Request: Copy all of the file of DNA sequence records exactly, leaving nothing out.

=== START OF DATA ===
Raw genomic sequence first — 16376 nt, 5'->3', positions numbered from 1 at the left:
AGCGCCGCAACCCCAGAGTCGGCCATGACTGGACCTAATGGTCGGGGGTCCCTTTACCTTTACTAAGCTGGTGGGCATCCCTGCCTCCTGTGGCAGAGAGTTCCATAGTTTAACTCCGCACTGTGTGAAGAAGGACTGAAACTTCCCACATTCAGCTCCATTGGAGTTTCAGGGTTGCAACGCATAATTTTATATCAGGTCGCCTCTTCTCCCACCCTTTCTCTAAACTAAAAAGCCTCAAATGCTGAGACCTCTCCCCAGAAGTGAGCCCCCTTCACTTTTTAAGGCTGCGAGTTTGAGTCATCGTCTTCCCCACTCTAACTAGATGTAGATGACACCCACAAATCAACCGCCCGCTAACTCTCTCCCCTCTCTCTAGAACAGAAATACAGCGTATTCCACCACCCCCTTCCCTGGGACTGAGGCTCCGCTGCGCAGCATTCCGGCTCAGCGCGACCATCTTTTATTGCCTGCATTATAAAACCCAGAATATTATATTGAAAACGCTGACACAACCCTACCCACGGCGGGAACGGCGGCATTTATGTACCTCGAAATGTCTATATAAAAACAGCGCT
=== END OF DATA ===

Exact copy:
Raw genomic sequence first — 16376 nt, 5'->3', positions numbered from 1 at the left:
AGCGCCGCAACCCCAGAGTCGGCCATGACTGGACCTAATGGTCGGGGGTCCCTTTACCTTTACTAAGCTGGTGGGCATCCCTGCCTCCTGTGGCAGAGAGTTCCATAGTTTAACTCCGCACTGTGTGAAGAAGGACTGAAACTTCCCACATTCAGCTCCATTGGAGTTTCAGGGTTGCAACGCATAATTTTATATCAGGTCGCCTCTTCTCCCACCCTTTCTCTAAACTAAAAAGCCTCAAATGCTGAGACCTCTCCCCAGAAGTGAGCCCCCTTCACTTTTTAAGGCTGCGAGTTTGAGTCATCGTCTTCCCCACTCTAACTAGATGTAGATGACACCCACAAATCAACCGCCCGCTAACTCTCTCCCCTCTCTCTAGAACAGAAATACAGCGTATTCCACCACCCCCTTCCCTGGGACTGAGGCTCCGCTGCGCAGCATTCCGGCTCAGCGCGACCATCTTTTATTGCCTGCATTATAAAACCCAGAATATTATATTGAAAACGCTGACACAACCCTACCCACGGCGGGAACGGCGGCATTTATGTACCTCGAAATGTCTATATAAAAACAGCGCT